Skip to main content


Showing posts from October, 2014

New Moving Picture Called "Ireland a Nation" Opens to Enthusiastic Crowds in Boston on October 19, 1914

Barry O'Brien as Robert Emmet   Ireland a Nation , described in The Boston Globe as  "The stirring story of Ireland's fight for freedom as a Nation since 1800" and told "in graphic motion pictures from the Old Land," made its debut at Boston's National Theatre on October 19, 1914. The black & white, silent film came in five reels, and starred Irish actor Barry O'Brien as Robert Emmet, along with other Irish actors and actresses of the day.   The film was written, directed and produced by WalterMacNamara , and issued in the USA on September 22, 1914.    Here is a full synopsis of Ireland a Nation on Trinity College's Irish Film and TV Research Online project.  "Large audiences, in which were included many prominent Irish-Americans of the city, enthusiastically greeted the pictures," the   Globe wrote.   Prior to the filming, the Emerald Quartet provided live music, and "moving pictures of Cardinal O'C

Chicago Uilleann Piper Charles Mack Performed "Come Back to Erin" at B.F. Keith's Theatre

The week of October 12, 1914 Chicago-born uilleann piper Charles Mack played at B.F. Keith’s Vaudeville Theatre in Boston with his musical revue, “Come Back to Erin. ”  He was joined by his co-star and wife Etta Bastedo, who was from Worcester , Massachusetts . Reviewing the show, The Boston Globe wrote that Etta “won favor in Celtic songs,” while Charles “contributed pleasing selections on a kind of bagpipe.” In an earlier 1912 review, the Globe said that Mack and company “give a fresh and wholesome sketch that combines pathos and Celtic humor most appealingly.” Mack was the son of Michael Charles McNurney, who emigrated from Ireland to Chicago in 1850.  McNurney and Sargeant James Early were pupils of uilleann piper James Quinn in Chicago .  Musicologist  Francis O’Neill, in his book Irish Minstrels and Musicians , described McNurney as “a wealthy horseshoer and alderman, who was himself an enthusiastic dilettante on the pipes.” McNurney's son Char

The Boston Celtics - Green Uniforms, Shamrocks and Lucky the Leprechaun

Many people wonder why the  Boston Celtics  wear shamrocks on their green uniforms and have a giant leprechaun smoking a pipe as their team logo. And why the team mascot is a guy named Lucky who looks like he stepped out of a box of Lucky Charms? According to the Boston Celtic’s official web site, the name came about in 1946 when owner Walter Brown started the team. He and his public relations guy, Howie McHugh, were throwing out potential nicknames, including the Whirlwinds, Unicorns and Olympics. It was Brown who had the epiphany, saying, “Wait, I’ve got it – the Celtics. The name has a great basketball tradition from the old Original Celtics in New York (1920s). And Boston is full of Irishman. We’ll put them in green uniforms and call them the Boston Celtics.” Red Auerbach , the now legendary coach of the early Celtics, then commissioned his brother Zang, a graphic designer in the newspaper business, to come up with the famous Celtics logo in the early 1950s. The logo ma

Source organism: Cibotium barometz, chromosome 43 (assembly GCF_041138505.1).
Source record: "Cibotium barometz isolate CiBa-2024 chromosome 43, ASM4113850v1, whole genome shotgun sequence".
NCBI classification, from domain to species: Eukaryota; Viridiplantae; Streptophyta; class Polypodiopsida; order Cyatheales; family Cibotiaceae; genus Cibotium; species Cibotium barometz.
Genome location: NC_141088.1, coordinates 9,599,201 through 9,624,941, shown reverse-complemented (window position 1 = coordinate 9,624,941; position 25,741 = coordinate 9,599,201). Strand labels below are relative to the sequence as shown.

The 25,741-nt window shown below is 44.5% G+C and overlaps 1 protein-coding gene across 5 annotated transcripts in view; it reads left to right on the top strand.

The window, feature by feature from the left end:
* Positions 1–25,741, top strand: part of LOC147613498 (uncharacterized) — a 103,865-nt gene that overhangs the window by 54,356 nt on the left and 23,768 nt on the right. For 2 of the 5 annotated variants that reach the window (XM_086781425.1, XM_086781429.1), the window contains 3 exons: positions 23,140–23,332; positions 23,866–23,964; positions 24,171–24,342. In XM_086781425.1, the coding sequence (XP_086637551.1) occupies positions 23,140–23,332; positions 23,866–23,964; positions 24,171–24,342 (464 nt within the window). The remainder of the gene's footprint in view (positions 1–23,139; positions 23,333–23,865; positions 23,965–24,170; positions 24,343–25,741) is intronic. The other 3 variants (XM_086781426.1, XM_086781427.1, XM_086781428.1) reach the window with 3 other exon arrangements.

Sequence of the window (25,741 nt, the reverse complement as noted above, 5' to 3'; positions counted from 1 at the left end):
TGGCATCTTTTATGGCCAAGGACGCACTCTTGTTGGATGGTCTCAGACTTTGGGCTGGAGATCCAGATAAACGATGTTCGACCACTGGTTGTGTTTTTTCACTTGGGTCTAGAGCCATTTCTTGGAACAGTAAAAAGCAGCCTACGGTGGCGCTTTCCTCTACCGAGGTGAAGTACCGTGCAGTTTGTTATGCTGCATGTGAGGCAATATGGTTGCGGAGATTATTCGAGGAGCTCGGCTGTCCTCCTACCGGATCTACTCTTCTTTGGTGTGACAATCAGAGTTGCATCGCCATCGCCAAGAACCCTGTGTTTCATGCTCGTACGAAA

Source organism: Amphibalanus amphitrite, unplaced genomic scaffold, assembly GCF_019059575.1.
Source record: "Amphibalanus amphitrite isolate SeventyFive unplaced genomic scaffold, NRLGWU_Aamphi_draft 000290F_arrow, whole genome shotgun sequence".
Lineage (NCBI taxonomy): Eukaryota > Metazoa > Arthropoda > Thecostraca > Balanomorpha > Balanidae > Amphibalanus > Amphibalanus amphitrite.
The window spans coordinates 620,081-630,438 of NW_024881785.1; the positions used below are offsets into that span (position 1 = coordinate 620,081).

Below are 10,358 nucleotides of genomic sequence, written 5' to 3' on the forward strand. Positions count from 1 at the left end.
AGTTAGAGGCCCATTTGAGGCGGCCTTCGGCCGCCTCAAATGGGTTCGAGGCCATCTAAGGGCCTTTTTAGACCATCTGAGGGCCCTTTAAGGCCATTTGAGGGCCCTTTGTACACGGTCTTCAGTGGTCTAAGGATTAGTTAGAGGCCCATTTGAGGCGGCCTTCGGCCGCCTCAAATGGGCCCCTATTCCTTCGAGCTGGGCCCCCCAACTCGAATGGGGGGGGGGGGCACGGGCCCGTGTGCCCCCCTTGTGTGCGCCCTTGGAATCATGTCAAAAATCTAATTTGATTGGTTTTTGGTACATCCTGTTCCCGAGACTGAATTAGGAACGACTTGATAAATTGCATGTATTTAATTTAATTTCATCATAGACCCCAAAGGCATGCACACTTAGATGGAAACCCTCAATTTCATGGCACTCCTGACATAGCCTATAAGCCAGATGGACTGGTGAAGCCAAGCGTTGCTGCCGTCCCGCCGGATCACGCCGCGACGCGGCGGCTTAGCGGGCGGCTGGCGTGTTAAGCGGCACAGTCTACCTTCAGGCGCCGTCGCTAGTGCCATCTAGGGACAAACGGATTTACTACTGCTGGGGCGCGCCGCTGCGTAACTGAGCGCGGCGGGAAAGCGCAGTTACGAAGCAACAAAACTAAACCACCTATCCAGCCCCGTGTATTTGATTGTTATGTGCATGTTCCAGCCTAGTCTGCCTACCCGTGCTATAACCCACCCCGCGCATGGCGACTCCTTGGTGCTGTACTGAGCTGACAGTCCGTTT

First Aer Lingus Flight from Boston to Ireland Took Place on October 5, 1958

Ireland's airlines, Aer Lingus , launched its Boston to Shannon air service on Sunday, October 5, 1958, ushering in a new era of travel between New England and Ireland. A 2003 story in the Boston Business Journal by Michael Quinlin reports the following: "The inaugural flight that bright fall day was an Irish affair start to finish.  "Business leaders, journalists and travel agents with Irish names tagged along, prompting journalist Brendan Malin to peg Boston as "the American Dublin." Even Logan International Airport was named for Irish-American Edward J. Logan, a judge and general from South Boston whose father, Lawrence, had come from County Galway. "Aer Lingus' entry into the Boston market carried a symbolic significance. TWA and Pan Am were already flying the Boston-Ireland route, but the arrival of Ireland's national airlines captured the imagination of the city's large Irish-American population, which accounted for nearly a

Irish AOH Commemorate the Brig St. John Calamity in Cohasset on October 5

A tragedy off the coast of Massachusetts that occurred 165 years ago this month is being remembered on  Sunday, October 5, 2014, by the  Ancient Order of Hibernians, Plymouth Div. 9 , The event commemorates the Brig  St. John , which  sank off the coast of Cohasset on October 6, 1849, while transporting 104 passengers and sixteen sailors from Galway to Boston.  The brig  encountered a nor'easter that pushed the boat south, forcing it to try to anchor near Minot Light.  Sunday's event begins at 1:00 p.m. with a Mass at  St. Anthony’s Church , 129 South Main Street in Cohasset.   Irish singer  Máirín  ÚiChéide is the soloist, and the  Boston Police Gaelic Column are performing prior to  the Mass and at the wreath laying ceremony  After the mass and reception in the church hall, participants will walk over to the  Cohasset Central Cemetery  for a brief wreath-laying ceremony at the foot of the large Celtic Cross.  The 20 foot Cross was erected in the cemetery 100 y